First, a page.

When people walk down the street they pass people who all look different. Humans are very good at giving someone a quick look and knowing some basic information about them just by how they present themselves. I see a white woman with a very expensive bag over her shoulder pulling a small child behind her. Just from that description, I can put her into many different categories. She is an upper/middle class white woman who is probably a mother out shopping with her daughter. When people create categories, sometimes people only see those categories when defining who the individual is. If someone only sees me as a woman, they do not fully know me as a person. Sometimes people attach good attributes to a category, and other times a category can become stigmatized because it is different than the ‘norm’ or those people are the ‘other’ people because I do not have any relation to them. It happens many times with homosexuality. “This process of negative interiorization involves turning the homosexuality inside out, exposing not the homosexual’s abjected insides but the homosexual as the abject, as the contaminated and expurgated insides of the heterosexual subject” (Fuss 1995; 3). We assume that a homosexual can be defined completely by this one category, their sexuality, and we fail to look beyond and see the true person who can also fit into many other categories, or none at all.

Many times we define ourselves based on how other people act, look, or seem to be. We place people in the ‘other’ category and define ourselves by what the other person is and if we are similar to them or not. I am female and my brother is the ‘other’ gender: male. The idea that some people are on the inside of society, or part of the ‘right’ way to live and others are on the outside, or the ‘other’ way to live, has always been a way people define themselves and others:

“It has everything to do with the structure of alienation, splitting and identification, which together produce a self and an other, a subject and an object, an unconscious and a conscious, an interiority and an exteriority…. The notion that any identity is founded relationally, constituted in reference to an exterior or outside that defines the subject’s own interior boundaries and corporeal surfaces” (Fuss 2).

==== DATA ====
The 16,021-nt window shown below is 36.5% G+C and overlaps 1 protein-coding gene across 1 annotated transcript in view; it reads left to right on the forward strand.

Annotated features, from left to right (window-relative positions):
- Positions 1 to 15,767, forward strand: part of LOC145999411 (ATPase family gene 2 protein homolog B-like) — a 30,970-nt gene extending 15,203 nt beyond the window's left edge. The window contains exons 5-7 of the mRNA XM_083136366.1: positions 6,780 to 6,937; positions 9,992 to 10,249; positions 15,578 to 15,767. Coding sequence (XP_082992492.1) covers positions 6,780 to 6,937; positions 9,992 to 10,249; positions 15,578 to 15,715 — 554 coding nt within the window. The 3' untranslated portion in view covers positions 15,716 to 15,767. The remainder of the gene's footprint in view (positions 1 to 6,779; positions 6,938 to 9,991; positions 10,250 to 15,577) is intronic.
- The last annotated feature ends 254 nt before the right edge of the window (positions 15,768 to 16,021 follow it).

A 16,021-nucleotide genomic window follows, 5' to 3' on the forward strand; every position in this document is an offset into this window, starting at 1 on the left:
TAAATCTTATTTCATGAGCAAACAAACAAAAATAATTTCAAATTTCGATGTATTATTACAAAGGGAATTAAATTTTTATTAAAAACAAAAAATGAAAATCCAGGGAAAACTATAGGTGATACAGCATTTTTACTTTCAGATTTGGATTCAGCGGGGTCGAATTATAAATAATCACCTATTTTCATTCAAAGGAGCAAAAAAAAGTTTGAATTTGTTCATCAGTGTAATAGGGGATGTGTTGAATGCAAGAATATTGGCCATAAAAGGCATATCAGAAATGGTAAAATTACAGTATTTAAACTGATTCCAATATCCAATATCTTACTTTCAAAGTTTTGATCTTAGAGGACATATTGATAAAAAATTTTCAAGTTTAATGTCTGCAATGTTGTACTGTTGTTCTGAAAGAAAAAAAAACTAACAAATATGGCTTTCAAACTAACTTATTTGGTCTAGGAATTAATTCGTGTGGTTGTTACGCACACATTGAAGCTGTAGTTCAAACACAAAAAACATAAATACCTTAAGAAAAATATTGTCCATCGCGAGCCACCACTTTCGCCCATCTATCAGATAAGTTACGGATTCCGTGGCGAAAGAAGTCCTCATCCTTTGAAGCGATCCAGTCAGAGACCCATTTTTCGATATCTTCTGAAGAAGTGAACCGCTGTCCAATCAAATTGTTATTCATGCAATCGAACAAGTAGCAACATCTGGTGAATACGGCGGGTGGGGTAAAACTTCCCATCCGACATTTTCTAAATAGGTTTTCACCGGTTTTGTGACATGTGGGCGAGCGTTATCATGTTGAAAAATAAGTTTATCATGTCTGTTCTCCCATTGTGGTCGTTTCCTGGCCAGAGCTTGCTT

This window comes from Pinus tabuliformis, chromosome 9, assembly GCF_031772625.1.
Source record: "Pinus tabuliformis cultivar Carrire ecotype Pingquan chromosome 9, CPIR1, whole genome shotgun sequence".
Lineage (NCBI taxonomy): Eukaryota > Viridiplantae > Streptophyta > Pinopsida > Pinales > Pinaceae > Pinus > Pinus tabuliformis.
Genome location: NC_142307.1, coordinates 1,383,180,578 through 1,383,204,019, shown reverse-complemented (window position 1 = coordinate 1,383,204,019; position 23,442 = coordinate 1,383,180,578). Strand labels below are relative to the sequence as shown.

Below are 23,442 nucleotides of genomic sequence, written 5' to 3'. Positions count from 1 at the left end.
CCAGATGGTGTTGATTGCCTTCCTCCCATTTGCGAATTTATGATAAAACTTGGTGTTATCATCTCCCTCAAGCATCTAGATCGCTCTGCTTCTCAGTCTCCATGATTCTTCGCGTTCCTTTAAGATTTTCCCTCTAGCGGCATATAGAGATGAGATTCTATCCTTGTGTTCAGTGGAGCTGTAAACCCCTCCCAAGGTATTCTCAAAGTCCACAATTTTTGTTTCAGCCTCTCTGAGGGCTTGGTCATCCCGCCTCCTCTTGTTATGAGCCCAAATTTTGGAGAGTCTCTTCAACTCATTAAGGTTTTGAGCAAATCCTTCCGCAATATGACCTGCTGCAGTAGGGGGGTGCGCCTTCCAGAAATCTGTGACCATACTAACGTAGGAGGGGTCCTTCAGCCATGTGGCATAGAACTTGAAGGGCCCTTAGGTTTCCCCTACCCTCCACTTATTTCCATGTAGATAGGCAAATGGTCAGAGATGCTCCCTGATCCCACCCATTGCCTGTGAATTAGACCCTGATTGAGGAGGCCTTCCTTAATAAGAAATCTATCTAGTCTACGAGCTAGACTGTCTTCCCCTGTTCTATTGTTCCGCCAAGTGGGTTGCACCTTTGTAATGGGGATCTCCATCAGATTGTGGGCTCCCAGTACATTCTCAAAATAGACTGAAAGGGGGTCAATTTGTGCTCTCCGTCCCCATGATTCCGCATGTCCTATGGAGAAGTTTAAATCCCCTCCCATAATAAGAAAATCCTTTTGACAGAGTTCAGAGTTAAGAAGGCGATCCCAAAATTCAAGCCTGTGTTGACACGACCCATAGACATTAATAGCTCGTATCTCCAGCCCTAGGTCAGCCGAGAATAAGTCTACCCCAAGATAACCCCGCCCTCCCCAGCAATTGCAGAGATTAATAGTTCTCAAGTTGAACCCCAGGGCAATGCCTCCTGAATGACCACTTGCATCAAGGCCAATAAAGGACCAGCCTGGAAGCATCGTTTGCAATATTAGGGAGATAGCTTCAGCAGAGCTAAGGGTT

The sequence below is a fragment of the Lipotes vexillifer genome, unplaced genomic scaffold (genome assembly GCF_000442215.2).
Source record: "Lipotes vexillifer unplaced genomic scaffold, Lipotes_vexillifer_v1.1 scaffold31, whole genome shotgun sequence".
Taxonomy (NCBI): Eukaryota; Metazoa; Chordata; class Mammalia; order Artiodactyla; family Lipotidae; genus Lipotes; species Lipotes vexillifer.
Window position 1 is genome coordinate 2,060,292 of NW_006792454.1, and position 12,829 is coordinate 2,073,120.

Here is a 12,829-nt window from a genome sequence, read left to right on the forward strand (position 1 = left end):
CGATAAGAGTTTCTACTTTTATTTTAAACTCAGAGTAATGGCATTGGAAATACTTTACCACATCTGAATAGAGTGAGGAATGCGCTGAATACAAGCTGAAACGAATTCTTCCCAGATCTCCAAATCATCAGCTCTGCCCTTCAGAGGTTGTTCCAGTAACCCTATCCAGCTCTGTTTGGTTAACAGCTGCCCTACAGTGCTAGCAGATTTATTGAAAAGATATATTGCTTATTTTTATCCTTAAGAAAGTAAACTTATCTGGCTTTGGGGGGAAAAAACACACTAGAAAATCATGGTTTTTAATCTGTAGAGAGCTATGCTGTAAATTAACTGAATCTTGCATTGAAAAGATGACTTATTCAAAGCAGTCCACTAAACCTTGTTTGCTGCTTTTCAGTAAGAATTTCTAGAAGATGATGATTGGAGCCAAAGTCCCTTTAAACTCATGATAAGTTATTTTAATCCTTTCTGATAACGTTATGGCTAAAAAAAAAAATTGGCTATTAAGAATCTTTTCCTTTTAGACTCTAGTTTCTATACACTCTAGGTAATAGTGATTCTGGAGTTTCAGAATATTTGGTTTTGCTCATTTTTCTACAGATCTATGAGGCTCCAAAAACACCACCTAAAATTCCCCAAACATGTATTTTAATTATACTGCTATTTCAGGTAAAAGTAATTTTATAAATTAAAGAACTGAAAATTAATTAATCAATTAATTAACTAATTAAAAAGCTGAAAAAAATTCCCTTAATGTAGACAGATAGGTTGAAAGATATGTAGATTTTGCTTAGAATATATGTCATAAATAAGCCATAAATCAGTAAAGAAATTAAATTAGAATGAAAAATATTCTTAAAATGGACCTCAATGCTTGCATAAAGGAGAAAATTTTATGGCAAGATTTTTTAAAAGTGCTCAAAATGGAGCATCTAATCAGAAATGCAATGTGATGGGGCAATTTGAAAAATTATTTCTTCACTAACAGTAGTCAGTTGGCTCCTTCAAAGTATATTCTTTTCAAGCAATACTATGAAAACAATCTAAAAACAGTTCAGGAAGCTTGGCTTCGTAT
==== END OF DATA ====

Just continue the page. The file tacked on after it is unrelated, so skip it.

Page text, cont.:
People like binaries because it is easy to compare themselves to people who are the opposite of themselves. Usually, they consider the other person as on the outside of society and themselves as on the inside. Minorities are pushed to the outside and compared with a critical eye to the inside. People question minorities more and minorities have to work harder to be accepted by the public because of people’s prejudices. Humans judge others based on how they present themselves and how they live their lives. The people on the inside could not be part of the inside without the help of the outside defining what it means to not be part of the interior. “The homo in relation to the hetero, much like the feminine in relation to the masculine, operates as an indispensible interior exclusion—an outside which is inside interiority making the articulation of the latter possible, a transgression of the border which is necessary to constitute the border as such” (Fuss 3). The idea that people create a border between themselves and other people helps them define themselves and tell society who they are not. It is easier for people to say who they are not rather than who they are because seeing who they are is sometimes frightening for people.